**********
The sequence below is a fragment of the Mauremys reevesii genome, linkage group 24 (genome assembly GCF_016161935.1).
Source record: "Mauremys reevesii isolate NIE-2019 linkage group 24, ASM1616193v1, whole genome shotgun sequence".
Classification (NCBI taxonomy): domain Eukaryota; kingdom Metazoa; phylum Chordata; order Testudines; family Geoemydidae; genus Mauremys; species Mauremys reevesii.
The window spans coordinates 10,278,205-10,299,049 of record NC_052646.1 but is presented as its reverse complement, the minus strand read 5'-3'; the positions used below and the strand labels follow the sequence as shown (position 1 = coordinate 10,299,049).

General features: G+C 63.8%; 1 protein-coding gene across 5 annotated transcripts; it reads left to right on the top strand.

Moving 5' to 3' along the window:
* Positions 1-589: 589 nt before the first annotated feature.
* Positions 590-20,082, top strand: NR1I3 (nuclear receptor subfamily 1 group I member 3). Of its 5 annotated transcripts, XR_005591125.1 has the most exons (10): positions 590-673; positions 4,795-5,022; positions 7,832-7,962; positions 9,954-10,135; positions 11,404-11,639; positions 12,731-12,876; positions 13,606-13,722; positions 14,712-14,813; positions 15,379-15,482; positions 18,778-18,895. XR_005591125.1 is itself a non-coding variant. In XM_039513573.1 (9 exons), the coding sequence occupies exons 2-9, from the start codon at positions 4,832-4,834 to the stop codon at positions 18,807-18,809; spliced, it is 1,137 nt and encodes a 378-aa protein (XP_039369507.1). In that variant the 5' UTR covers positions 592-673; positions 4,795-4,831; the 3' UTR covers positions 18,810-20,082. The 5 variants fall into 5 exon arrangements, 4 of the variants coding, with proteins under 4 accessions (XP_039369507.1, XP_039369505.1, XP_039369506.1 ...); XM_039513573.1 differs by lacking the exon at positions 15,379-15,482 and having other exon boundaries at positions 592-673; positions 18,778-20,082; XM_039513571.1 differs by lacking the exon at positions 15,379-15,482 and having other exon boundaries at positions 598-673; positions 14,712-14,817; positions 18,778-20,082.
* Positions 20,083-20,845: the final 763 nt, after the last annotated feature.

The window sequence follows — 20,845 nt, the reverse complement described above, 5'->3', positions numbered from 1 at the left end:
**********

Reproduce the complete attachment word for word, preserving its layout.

The sequence below is a fragment of the Mauremys reevesii genome, linkage group 24 (genome assembly GCF_016161935.1).
Source record: "Mauremys reevesii isolate NIE-2019 linkage group 24, ASM1616193v1, whole genome shotgun sequence".
Classification (NCBI taxonomy): domain Eukaryota; kingdom Metazoa; phylum Chordata; order Testudines; family Geoemydidae; genus Mauremys; species Mauremys reevesii.
The window spans coordinates 10,278,205-10,299,049 of record NC_052646.1 but is presented as its reverse complement, the minus strand read 5'-3'; the positions used below and the strand labels follow the sequence as shown (position 1 = coordinate 10,299,049).

General features: G+C 63.8%; 1 protein-coding gene across 5 annotated transcripts; it reads left to right on the top strand.

Moving 5' to 3' along the window:
* Positions 1-589: 589 nt before the first annotated feature.
* Positions 590-20,082, top strand: NR1I3 (nuclear receptor subfamily 1 group I member 3). Of its 5 annotated transcripts, XR_005591125.1 has the most exons (10): positions 590-673; positions 4,795-5,022; positions 7,832-7,962; positions 9,954-10,135; positions 11,404-11,639; positions 12,731-12,876; positions 13,606-13,722; positions 14,712-14,813; positions 15,379-15,482; positions 18,778-18,895. XR_005591125.1 is itself a non-coding variant. In XM_039513573.1 (9 exons), the coding sequence occupies exons 2-9, from the start codon at positions 4,832-4,834 to the stop codon at positions 18,807-18,809; spliced, it is 1,137 nt and encodes a 378-aa protein (XP_039369507.1). In that variant the 5' UTR covers positions 592-673; positions 4,795-4,831; the 3' UTR covers positions 18,810-20,082. The 5 variants fall into 5 exon arrangements, 4 of the variants coding, with proteins under 4 accessions (XP_039369507.1, XP_039369505.1, XP_039369506.1 ...); XM_039513573.1 differs by lacking the exon at positions 15,379-15,482 and having other exon boundaries at positions 592-673; positions 18,778-20,082; XM_039513571.1 differs by lacking the exon at positions 15,379-15,482 and having other exon boundaries at positions 598-673; positions 14,712-14,817; positions 18,778-20,082.
* Positions 20,083-20,845: the final 763 nt, after the last annotated feature.

The window sequence follows — 20,845 nt, the reverse complement described above, 5'->3', positions numbered from 1 at the left end: